MTA launches Vets to Wellness service



The MTA announced the launch of its Vets to Wellness program at a press conference held last Wednesday at its Flint headquarters. Pictured here are several MTA officials, MTA Board of Directors members and Genesee County veterans. Photo by Ben Gagnon

The MTA announced the launch of its Vets to Wellness program at a press conference held last Wednesday at its Flint headquarters. Pictured here are several MTA officials, MTA Board of Directors members and Genesee County veterans. Photo by Ben Gagnon

FLINT — The Mass Transportation Authority of Flint has launched a new health and wellness-related transportation service for area veterans and their spouses.

Vets to Wellness, an expansion of the MTA’s Rides to Wellness program, will offer free door-to-door, same-day or prescheduled transportation to qualifying veterans. Service will be available for local transportation needs such as medical care or grocery shopping, as well as long-distance trips to VA hospitals and facilities in Saginaw, Ann Arbor and Detroit.

“The Mass Transportation Authority appreciates the incredible work that local veterans-serving organizations have done in providing transportation to vets,” said Ed Benning, MTA General Manager and CEO. “We recognize, however, there are still unmet transportation needs for those in this community who have served, and we look forward to meeting those needs and providing world class service for our veterans.”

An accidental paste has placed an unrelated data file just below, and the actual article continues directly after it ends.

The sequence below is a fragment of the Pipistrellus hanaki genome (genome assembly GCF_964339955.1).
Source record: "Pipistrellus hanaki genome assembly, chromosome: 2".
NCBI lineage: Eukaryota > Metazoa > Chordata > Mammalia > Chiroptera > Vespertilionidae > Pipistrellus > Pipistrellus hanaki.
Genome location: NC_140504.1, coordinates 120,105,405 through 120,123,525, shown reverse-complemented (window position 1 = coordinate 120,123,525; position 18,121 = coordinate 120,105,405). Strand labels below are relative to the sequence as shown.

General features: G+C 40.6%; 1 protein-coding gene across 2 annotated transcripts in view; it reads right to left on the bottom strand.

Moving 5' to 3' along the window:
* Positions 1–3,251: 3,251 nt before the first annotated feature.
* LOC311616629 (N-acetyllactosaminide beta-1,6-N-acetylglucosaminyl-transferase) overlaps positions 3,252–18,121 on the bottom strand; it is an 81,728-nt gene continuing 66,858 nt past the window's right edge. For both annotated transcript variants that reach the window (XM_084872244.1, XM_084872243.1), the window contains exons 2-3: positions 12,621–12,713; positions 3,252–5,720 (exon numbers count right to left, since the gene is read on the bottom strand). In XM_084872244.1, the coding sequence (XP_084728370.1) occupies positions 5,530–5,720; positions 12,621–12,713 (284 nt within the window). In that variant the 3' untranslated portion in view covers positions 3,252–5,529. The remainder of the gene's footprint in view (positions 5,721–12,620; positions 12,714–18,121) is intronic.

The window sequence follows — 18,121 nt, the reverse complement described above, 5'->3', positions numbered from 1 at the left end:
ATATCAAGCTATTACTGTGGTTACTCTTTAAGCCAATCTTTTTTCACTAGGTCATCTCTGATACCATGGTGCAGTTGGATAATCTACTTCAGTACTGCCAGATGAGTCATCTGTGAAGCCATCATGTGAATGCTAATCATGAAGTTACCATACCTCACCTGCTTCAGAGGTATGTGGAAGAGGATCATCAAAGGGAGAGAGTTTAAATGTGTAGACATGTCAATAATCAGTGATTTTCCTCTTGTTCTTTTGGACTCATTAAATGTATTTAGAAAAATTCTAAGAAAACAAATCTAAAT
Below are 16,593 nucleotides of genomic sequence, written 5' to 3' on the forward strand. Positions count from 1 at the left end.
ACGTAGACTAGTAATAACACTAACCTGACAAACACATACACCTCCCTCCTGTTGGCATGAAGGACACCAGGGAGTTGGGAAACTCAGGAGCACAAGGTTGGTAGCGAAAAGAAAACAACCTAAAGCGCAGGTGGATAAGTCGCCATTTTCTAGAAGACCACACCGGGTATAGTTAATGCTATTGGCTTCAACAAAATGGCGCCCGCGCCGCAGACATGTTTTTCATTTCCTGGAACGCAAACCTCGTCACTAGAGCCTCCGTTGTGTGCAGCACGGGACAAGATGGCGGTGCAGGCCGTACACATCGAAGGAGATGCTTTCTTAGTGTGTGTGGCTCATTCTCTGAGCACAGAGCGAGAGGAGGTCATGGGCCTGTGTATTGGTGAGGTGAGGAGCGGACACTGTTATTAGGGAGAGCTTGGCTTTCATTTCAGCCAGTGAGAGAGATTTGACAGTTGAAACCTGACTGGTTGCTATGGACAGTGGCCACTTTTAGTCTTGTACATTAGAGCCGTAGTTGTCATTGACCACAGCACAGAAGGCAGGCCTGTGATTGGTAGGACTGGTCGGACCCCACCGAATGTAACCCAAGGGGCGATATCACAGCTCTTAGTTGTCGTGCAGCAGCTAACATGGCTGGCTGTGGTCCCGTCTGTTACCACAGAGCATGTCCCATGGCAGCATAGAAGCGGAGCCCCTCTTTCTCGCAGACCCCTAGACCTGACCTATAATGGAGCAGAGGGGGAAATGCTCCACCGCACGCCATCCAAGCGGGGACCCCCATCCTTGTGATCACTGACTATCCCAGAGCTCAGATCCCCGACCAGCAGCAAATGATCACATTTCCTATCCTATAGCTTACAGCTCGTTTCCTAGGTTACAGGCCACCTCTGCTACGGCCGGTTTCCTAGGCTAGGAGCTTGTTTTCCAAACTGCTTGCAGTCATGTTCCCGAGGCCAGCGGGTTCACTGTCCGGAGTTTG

The MTA, in partnership with the Genesee County Department of Veterans Services, will offer the program to Genesee County veterans who have been honorably discharged. Vets to Wellness itself will receive direct funding from the Genesee County Veterans Millage, and vehicles from the Rides to Wellness fleet will be used to transport veterans.

Each veteran who qualifies for the program will be eligible for up to four free trips per month and will be allowed to have a caregiver accompany them on every trip.

Benning said that the inspiration to develop Vets to Wellness came from conversations he and his staff have had with local veterans and their families—many of whom are struggling to make medical appointments and pick up groceries because they don’t have adequate transportation.

“It’s a real eye opener to understand the plight that people are going through,” he said. “Veterans are the most underserved members of the community.”

Benning said that the MTA will be wellequipped to fill this gap, having already operated the Rides to Wellness program for the past two years.

“We’re living in a time when people are aging in place and are in need of transportation,” he said. “I think it’s incumbent for us as an industry and as a business that we take care of our residents.”

Thomas Larrison, a service officer with the Burton chapter of the Disabled American Veterans, said that the Vets to Wellness program will be a huge aid to local veterans.

“We (the DAV) are only authorized to take people to certain locations, and we can’t pick anyone up at their homes,” he said. “Vets to Wellness will offer a lot of these guys and gals the opportunity to make the appointments that we couldn’t physically take them to.”

Eventually, the MTA is planning to expand the Vets to Wellness service to Lapeer and Shiawassee counties. Benning described this as a phase two plan of the program that would give it a regional outreach.

Veterans and/or their spouses who need transportation must contact the Department of Veterans Services at 810- 257-3068 to establish eligibility.

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